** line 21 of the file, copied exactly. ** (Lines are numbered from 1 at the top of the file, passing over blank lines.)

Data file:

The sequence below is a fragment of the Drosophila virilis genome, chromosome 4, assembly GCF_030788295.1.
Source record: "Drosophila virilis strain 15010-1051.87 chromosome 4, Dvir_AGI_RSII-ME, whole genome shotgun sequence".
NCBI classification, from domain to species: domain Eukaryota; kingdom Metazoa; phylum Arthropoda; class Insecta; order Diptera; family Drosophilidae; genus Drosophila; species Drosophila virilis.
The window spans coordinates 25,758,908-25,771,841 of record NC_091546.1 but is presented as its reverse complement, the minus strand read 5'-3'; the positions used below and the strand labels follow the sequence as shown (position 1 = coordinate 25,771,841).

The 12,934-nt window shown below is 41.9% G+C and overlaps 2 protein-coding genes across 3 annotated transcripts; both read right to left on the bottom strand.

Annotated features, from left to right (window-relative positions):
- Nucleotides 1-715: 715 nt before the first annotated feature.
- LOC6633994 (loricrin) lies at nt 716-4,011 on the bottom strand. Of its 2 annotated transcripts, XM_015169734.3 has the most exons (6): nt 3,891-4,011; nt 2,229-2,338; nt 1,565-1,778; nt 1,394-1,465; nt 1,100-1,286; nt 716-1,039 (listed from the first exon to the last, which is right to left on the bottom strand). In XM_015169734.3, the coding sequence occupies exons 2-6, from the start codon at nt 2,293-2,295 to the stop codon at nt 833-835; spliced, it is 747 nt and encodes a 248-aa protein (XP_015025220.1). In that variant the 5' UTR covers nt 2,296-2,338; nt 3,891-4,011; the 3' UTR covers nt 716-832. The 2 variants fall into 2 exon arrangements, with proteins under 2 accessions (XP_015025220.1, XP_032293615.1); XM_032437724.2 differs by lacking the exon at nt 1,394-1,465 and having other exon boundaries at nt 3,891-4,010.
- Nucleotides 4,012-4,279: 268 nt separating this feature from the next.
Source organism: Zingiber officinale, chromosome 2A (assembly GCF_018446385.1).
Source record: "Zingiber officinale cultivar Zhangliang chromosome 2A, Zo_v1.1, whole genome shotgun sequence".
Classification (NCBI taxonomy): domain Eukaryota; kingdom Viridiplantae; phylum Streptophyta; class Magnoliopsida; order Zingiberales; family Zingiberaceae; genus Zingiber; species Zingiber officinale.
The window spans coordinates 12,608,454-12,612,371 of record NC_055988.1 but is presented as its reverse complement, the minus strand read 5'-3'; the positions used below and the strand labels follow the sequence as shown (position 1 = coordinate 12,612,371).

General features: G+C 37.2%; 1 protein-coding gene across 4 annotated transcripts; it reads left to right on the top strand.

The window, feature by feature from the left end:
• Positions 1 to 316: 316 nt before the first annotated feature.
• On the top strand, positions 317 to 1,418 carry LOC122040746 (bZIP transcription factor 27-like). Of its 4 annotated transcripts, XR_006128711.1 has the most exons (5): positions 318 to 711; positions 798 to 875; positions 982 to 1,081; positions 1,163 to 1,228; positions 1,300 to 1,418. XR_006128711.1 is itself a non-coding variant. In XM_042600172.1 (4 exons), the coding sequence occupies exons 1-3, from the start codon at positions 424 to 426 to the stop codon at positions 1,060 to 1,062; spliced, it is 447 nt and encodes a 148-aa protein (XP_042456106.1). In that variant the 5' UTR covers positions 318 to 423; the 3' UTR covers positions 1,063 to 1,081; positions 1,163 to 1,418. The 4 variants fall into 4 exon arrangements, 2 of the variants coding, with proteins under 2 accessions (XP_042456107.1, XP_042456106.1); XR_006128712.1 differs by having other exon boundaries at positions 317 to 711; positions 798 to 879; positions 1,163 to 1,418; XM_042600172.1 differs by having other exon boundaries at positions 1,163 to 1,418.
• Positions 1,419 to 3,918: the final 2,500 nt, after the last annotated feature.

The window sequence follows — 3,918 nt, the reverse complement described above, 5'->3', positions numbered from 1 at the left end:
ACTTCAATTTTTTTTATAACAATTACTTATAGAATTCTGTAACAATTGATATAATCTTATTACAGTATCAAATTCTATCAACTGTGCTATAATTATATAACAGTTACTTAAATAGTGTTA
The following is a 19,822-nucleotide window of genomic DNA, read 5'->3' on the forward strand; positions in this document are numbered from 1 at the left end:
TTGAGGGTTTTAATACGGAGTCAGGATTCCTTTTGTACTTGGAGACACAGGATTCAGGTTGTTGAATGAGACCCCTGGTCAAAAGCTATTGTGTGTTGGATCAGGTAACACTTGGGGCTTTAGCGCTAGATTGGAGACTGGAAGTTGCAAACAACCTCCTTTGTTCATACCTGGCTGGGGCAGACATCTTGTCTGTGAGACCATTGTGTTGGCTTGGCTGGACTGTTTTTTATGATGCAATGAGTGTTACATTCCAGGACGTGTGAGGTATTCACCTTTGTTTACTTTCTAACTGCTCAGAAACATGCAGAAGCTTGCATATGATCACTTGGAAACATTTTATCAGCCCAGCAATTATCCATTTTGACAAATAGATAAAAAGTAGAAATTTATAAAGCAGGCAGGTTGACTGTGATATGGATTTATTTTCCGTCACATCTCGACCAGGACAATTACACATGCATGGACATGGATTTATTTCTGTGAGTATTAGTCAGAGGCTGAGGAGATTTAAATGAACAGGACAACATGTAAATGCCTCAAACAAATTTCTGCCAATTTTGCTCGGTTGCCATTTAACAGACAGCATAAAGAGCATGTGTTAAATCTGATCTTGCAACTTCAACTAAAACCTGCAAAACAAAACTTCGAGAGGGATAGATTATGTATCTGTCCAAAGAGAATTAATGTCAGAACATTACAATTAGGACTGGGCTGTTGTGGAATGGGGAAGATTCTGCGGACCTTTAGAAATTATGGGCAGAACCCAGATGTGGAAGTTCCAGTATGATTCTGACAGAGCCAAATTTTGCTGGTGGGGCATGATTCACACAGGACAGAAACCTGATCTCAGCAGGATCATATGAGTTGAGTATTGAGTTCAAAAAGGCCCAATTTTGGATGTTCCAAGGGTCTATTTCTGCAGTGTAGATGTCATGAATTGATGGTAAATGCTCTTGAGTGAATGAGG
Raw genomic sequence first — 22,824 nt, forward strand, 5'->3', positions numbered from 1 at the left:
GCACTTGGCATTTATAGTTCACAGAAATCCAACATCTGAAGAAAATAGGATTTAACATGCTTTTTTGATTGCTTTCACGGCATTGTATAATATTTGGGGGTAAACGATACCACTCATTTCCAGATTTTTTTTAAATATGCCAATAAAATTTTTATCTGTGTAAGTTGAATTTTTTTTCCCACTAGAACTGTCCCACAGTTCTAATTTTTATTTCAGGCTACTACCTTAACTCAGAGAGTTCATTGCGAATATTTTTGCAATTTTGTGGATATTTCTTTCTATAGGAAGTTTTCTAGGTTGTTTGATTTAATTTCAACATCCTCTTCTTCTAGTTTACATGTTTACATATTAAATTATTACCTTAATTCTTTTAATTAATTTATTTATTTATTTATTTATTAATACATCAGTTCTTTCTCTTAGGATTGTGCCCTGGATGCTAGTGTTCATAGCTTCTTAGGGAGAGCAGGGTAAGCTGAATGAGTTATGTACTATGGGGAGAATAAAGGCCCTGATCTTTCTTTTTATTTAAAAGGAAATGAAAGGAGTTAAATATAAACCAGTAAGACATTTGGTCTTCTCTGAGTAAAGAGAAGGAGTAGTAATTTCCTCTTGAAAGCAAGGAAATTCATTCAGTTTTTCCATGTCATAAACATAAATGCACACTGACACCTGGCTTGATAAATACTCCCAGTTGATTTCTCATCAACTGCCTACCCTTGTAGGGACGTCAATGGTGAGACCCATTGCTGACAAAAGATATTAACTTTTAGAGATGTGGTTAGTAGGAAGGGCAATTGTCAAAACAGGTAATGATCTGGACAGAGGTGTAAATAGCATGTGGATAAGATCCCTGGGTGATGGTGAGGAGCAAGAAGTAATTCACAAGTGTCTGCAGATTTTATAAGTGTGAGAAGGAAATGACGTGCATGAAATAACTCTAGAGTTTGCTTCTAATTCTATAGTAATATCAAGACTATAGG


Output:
The following is a 19,822-nucleotide window of genomic DNA, read 5'->3' on the forward strand; positions in this document are numbered from 1 at the left end: